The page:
A young guy with wheels, Brewer placed third last year. He'll need to speed up considerably to hold that result this year.

7. Rickey Gates, 37 (PR 42:56)

Rickey Gates only seventh? Where's the respect for the guy who has two of the top five times in Mount Marathon history and climbed the mountain in 31:26 three years ago?

Gates, who lives in California, took nearly two years off from racing (last summer he ran across the country for fun), and his result at the Broken Arrow Skyrace Vertical K last month wasn't encouraging: 12th place and 4:37 off the win in a field that arguably isn't as deep as Mount Marathon's.

8. Erik Johnson, 41 (PR 45:22)

The Seward Parks Service employee shocked many when he emerged from the cliffs last year wearing board shorts and a big beard en route to a second-place finish. Fans shouldn't have been surprised, however, as Johnson spends a lot of time on the mountain and now has three sub-45:30 results to show for it.

9. Peter Mamrol, 25 (PR 48:02)

Mamrol and Lars Arneson smashed the 12-peak Front Range Linkup record by four hours last summer.

10. Lyon Kopsack, 22 (PR 45:39)

A member of the Kopsack clan of mountain goats, he is a fearless descender who will pass a few guys on the downhill to sneak into the top 10.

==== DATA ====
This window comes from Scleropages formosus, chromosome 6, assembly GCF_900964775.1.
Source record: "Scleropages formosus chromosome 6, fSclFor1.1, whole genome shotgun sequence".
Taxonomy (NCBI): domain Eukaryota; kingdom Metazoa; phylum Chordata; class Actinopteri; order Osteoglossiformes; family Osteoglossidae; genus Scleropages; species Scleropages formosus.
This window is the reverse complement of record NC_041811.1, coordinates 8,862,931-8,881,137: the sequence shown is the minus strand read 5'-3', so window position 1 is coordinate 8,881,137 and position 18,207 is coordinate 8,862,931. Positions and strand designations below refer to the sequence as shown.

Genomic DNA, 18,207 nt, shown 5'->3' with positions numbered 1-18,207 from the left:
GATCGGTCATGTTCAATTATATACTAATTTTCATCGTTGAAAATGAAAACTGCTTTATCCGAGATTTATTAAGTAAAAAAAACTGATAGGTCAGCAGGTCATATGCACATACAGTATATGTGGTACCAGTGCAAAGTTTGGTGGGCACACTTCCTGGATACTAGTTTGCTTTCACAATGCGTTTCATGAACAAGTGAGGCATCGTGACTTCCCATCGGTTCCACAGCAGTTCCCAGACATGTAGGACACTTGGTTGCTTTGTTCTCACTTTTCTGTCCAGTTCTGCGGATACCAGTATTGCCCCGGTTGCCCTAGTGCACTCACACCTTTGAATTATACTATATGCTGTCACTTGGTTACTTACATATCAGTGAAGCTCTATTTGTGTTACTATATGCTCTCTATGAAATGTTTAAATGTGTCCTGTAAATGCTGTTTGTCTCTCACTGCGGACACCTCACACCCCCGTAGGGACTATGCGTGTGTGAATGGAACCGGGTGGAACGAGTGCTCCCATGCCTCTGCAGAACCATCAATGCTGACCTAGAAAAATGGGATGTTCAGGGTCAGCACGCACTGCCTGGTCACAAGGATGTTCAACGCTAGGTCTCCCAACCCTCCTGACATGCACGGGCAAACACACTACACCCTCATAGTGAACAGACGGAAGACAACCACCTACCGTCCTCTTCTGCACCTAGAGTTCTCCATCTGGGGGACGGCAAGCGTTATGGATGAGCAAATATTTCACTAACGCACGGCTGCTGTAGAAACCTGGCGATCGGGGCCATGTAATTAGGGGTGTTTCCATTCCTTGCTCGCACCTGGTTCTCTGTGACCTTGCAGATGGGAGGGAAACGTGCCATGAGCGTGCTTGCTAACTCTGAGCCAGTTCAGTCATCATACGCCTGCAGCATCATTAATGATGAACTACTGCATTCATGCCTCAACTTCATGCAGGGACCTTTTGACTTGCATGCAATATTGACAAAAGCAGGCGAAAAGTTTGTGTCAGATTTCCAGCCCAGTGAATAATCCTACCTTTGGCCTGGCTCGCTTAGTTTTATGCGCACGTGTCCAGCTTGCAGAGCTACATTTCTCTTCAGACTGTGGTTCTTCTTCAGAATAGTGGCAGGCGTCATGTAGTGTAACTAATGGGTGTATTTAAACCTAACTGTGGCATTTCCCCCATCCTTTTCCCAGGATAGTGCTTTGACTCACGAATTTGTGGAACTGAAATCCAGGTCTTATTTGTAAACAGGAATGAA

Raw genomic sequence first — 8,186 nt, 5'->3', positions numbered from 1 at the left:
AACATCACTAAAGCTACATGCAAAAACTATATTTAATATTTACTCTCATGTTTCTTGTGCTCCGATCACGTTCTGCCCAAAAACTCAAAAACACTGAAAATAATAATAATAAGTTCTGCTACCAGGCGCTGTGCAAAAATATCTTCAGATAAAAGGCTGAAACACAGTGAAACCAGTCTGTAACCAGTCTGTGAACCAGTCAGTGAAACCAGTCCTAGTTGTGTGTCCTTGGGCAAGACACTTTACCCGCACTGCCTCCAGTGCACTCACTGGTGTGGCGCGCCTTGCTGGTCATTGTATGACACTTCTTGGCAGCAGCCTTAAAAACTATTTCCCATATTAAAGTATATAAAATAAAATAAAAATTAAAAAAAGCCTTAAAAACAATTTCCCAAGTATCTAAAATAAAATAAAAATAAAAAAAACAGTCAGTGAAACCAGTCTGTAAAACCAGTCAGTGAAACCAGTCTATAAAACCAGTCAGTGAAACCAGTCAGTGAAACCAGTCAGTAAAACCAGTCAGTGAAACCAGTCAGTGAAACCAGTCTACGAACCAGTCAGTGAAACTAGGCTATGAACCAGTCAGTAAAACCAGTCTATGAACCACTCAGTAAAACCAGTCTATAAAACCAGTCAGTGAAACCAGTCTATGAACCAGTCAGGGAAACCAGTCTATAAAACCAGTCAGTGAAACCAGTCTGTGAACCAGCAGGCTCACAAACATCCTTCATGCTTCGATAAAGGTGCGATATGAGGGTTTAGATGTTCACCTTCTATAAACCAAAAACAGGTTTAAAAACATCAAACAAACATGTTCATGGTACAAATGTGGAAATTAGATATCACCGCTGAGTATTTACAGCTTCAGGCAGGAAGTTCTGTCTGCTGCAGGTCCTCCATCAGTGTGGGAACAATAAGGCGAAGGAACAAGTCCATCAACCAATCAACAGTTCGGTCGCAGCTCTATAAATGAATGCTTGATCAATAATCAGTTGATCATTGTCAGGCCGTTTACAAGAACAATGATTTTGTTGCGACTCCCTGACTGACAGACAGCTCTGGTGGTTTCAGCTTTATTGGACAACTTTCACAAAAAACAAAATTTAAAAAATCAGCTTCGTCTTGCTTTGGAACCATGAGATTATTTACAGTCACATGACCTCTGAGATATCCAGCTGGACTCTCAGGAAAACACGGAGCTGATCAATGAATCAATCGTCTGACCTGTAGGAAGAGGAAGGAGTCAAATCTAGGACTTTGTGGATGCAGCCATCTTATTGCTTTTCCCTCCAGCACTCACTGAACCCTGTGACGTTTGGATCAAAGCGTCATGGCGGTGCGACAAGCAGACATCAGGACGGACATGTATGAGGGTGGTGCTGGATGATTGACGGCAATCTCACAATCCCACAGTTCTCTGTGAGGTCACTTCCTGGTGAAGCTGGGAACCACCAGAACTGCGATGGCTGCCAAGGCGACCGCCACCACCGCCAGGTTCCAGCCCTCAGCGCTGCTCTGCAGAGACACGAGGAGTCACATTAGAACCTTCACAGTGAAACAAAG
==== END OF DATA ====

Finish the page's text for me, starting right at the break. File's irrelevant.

Top 10 hopefuls

— Luke Jager, 18 (Junior champion 2015-17)

— Jacob Kirk, 26 (PR 49:21; owns 3rd fastest downhill in history of 10:12)

— Ben Marvin, 37 (PR 46:14)

— Matt Novakovich, 44 (PR 44:07, 2012 champion)

— Matias Saari, 47 (PR 44:53, 2009 champion)

— Jim Shine, 41 (PR 43:11 in 2015)

— Derek Steele, 20 (PR 49:09)

Signed up but not racing

— Scott Patterson, broken toe (PR 44:30, defending champion)

— Eric Strabel, stress fracture (PR 42:55, 3-time champion, former record-holder)

— Lars Kjerengtroen, Utah (10th in 2017)

— Chad Trammell (16th in 2017)

Top 2017 finishers not returning

— Alexander Eckert, 4th

— Matthias Messner, 5th

— Allan Spangler, 15th

Guest picks

Clint McCool (veteran runner) — Norris, King, Arneson, Johnson, Jensen, Gates, Shine, Novakovich, Jager, Brewer.

Holly Brooks (two-time women's champion) — Norris, King, Gates, Arneson, Shine, Jensen, Brewer, Johnson, Novakovich, Saari.

Scott Patterson (defending men's champion)— Norris, King, Gates, Johnson, Brewer, Jager, Jensen, Arneson, Saari, Kirk.

Harlow Robinson (veteran runner) — Norris, Gates, Johnson, Arneson, Kopsack, Mamrol, King, Jensen, Steele, Saari.

Allan Spangler (veteran runner) — Norris, Mamrol, Arneson, Jensen, Johnson, Gates, King, Kopsack, Brewer, Jager.

[Mount Marathon race trail has it all: snow, lush vegetation, flowing water and lots of dust]